Clint Chase of Chase Small Craft wrote of his Drake Raceboat: “This was the first boat that I designed totally from the numbers.” It’s the third in his series of Drake Row Boats and, at 18′3″, it fits in between the Drake 17 (17′4″) and the Drake 19 (19′2″). While the Drake Raceboat has a familial resemblance to these two American-born relatives, I suspect that there is some Finnish blood in its veins. The fine entry, the ‘midship cross section as close to semicircular as you can get with four wide strakes, and the light laminated frames look a lot like they came from the boats Finns use for racing on their vast network of interconnected lakes.

With no keel and very little deadrise to the garboards, the Raceboat won't roll on its side when resting on a beach.Christopher Cunningham

With no keel and very little deadrise to the garboards, the Raceboat won’t roll on its side when resting on a beach.

The Drake Raceboat kit includes all of the computer-cut plywood parts for the boat as well as engineered wood panel pieces for the building forms. There are eight molds, all notched to fit mating notches in the two girders that support them. Five of the molds are faceted where the planks land; the remaining three are curved to serve as forms for laminating the boat’s three frames. Eight 3/16” strips are glued up over the form to make up each frame, and after the epoxy cures, the frame faces are planed flat. Placed back on the mold, a template is used to trace the facets for the planks.

Each plank is made up of three pieces of 4mm plywood to be joined with an unusual three-step scarf joint, which has an internal interlocking puzzle joint concealed by the outside steps. The planks have 1/2” laps between them; to keep the limber plywood running fair between molds, a temporary clamping batten is used when gluing the laps.

The inwales, made of 1/2″ stock, extend just past the frames fore and aft. The outwales run from stem to stern and are built up of three pieces, making a distinctive broad flange that stiffens the sheer. The oarlocks rest on pads fastened to these wide rails. While the kit doesn’t include parts for flotation compartments—the instructions recommend the use of float bags instead—the boat I tested had small sealed compartments in the bow and stern. The builders, Jim Tolpin and Oscar Lind of Port Townsend, Washington, asked Clint to provide patterns for the plywood pieces. The compartments were sealed, but at my suggestion were each given a small hole in the bulkhead to allow air pressure to equalize.

The flotation compartments in the ends of this Drake are an option requested by the builders.Christopher Cunningham

The flotation compartments in the ends of this Drake are an option requested by the builders.

This boat tipped the scale at 82-3/4 lbs, a bit over Clint’s predicted 75 lbs. Jim and Oscar made some modifications in addition to the flotation compartments that would account for the additional weight. They substituted solid mahogany for the plan’s plywood seat, breasthooks, and stretcher; added 1/2″ brass half-oval running from stem to stern and 6’ lengths along the gunwales amidships; and applied several extra layers of paint. Even with the extra weight, their boat seemed feather light. The mahogany breasthooks made solid handholds for a tandem carry.

Here with builder Jim Tolpin at the oars, the Raceboat looks quite voluminous, but the breadth at the sheer belies the slender waterline.Christopher Cunningham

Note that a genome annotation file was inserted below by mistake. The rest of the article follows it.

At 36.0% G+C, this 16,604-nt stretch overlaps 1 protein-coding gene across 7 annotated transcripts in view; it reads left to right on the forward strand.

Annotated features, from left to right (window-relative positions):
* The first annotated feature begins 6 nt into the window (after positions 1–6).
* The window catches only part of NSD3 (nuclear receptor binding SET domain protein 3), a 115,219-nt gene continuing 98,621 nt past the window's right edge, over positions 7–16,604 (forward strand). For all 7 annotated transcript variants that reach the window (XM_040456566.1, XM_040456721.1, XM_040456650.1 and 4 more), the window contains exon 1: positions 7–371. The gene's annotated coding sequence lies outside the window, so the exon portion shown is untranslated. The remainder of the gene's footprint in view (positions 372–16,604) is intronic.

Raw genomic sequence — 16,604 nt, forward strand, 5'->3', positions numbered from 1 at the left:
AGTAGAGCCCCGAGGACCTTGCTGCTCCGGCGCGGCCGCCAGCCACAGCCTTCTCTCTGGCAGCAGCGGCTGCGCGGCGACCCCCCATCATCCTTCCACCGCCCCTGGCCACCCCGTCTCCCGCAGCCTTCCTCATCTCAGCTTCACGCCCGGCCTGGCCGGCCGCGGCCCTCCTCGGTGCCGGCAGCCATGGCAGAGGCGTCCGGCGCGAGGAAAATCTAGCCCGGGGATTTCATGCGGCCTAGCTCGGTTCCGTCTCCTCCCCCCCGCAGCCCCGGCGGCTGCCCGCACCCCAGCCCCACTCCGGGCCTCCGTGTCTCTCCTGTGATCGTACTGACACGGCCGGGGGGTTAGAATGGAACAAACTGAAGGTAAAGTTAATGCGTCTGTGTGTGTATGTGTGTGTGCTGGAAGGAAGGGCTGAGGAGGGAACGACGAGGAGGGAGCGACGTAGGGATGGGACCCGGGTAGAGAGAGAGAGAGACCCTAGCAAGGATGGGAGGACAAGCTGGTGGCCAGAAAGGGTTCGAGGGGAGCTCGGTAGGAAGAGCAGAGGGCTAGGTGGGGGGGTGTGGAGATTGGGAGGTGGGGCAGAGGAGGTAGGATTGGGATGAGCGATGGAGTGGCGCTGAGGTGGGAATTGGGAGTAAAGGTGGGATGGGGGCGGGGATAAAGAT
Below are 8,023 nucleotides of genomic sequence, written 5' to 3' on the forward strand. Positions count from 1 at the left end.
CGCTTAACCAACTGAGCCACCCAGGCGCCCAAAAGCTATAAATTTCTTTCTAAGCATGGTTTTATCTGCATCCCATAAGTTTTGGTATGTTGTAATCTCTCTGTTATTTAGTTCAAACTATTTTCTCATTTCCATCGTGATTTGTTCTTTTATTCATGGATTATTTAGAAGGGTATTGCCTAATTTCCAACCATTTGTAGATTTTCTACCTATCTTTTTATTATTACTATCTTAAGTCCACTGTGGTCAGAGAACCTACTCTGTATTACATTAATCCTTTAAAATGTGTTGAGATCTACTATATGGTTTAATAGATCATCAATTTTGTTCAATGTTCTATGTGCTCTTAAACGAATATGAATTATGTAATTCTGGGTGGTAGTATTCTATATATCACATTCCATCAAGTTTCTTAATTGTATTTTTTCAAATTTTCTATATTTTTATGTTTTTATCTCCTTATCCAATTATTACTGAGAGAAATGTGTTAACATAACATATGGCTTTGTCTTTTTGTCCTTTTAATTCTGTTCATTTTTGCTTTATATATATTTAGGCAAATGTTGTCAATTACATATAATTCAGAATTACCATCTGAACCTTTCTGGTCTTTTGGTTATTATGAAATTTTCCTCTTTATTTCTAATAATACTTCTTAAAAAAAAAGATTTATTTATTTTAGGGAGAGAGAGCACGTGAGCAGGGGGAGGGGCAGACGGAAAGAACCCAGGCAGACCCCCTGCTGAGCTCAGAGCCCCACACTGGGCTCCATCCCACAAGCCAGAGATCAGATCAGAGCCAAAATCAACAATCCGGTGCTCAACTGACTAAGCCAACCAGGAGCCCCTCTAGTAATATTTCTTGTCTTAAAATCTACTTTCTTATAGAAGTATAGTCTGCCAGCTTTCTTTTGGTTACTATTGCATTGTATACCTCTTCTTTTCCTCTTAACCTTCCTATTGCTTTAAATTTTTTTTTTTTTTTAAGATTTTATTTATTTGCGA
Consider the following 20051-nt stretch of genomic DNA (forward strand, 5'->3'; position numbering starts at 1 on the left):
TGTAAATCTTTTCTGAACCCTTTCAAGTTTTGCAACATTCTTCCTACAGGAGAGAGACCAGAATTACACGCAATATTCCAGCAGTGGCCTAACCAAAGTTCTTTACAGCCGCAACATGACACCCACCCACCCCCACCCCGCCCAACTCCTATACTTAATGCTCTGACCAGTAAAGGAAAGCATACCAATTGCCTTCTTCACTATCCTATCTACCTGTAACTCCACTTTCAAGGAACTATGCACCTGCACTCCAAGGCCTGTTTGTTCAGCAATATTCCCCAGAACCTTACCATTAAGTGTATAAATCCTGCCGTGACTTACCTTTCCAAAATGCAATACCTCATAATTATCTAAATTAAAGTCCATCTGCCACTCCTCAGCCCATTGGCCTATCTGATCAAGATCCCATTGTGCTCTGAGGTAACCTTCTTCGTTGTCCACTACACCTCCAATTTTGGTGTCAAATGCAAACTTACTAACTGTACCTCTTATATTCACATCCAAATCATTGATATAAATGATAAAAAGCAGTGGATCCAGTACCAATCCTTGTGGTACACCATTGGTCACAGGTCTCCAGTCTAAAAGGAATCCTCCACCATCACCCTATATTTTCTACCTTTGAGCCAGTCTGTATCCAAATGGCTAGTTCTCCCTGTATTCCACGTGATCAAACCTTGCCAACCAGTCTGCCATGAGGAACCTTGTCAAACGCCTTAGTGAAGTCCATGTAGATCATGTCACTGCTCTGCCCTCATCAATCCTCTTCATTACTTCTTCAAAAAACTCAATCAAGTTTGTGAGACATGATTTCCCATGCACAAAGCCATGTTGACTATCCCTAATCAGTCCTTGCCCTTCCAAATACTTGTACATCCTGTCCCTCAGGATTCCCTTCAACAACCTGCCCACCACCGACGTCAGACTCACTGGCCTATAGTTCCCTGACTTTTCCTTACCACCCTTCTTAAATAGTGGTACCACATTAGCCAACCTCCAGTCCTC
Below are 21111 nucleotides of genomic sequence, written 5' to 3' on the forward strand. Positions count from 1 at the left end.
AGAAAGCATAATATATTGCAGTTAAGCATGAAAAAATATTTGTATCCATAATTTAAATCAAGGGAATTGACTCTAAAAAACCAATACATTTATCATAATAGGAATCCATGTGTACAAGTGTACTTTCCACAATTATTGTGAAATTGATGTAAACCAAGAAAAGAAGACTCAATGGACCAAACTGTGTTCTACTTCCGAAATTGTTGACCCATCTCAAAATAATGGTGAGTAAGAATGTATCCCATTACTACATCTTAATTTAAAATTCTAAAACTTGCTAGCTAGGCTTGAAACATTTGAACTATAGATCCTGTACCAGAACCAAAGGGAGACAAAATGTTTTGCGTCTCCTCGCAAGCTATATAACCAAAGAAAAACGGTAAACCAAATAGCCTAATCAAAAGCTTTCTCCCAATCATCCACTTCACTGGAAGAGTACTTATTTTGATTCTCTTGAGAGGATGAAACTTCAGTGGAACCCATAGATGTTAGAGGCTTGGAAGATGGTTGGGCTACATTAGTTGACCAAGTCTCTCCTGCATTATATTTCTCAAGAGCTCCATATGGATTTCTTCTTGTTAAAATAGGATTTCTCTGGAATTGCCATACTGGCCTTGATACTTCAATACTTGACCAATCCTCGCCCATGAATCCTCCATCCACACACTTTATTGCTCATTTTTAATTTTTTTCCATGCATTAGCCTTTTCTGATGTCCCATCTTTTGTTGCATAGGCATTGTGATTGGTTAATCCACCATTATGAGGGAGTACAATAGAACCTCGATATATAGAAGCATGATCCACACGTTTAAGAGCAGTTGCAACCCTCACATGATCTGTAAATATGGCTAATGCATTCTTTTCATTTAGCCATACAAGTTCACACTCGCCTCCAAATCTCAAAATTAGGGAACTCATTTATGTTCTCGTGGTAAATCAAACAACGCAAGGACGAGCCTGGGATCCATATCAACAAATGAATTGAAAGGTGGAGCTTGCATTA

Here, with builder Jim Tolpin at the oars, the Raceboat looks quite voluminous, but the breadth at the sheer belies the slender waterline.

I’d heard from the builders that the Raceboat was rather tippy, but I think much of their uneasiness could be attributed the boat’s wide beam. Getting aboard requires a long step to plant a foot on the centerline and a long reach to get a hand on the far gunwale. The boat’s light weight and rounded midsection make it quick to react to weight planted off center. I’m 6′ tall and have limbs long enough to make the stretch and keep the boat flat. Any rower seated and centered on the thwart will likely feel stable and secure.

The footboard is adjustable for a wide range of lengths and provides a broad and solid base to push from to put power into rowing.Christopher Cunningham

The footboard is adjustable for a wide range of lengths and provides a broad and solid base to push from to put power into rowing.

The rower’s bench is a fixed 10-1/4″-wide thwart that’s set on a short riser glued just forward of the ’midship frame. The footboard is pinned to a pair of 24″ rails with holes every 2″. Although the increment works well enough when adjusting for leg length, a spacing of 1″ between holes would offer not only finer adjustments but also the ability to set the footboard at a different angle to suit the rower. That’s a minor point and an easy modification to make while building the boat; the structure of the footboard is quite solid and provides a foundation for a powerful stroke.

The boat is quite easy to accelerate; a half dozen strokes and it was off and running. I did some speed trials in a marina where there was neither current nor wind. With a lazy, relaxed effort I easily maintained 3-3/4 knots; a sustainable exercise pace brought the speed up to 5 knots.

When rowing a fast boat sometimes requires stopping quickly. Driving the feathered blades in does the job. The light weight of the Drake Race Boat makes this maneuver possible without putting undue strain on the rower.Christopher Cunningham/Jim Tolpin

Rowing a fast boat sometimes requires stopping quickly. Driving the feathered blades in does the job. The light weight of the Drake Race Boat makes this maneuver possible without putting undue strain on the rower.

It wasn’t easy getting a steady reading on my GPS while I was doing sprints at full effort. Even though the Raceboat is rowed from a fixed thwart rather than a sliding seat, the shifting of my weight as I leaned aft to the catch and forward at the release created an equal and opposite reaction in the boat, dramatically slowing it down on the drive and speeding it up on the recovery. Fluctuations in speed may not be quite so noticeable in a heavier boat, but in the lightweight Raceboat they spanned at least 1-1/2 knots. I’d estimate that the boat’s sprint speed averages out around 6 knots. It’s a fast pulling boat.

The flare of the sheer strake and the wide flange of the gunwale are evident in when the boat is viewed from one end. Christopher Cunningham

The flare of the sheer strake and the wide flange of the gunwale are evident when the boat is viewed from an end.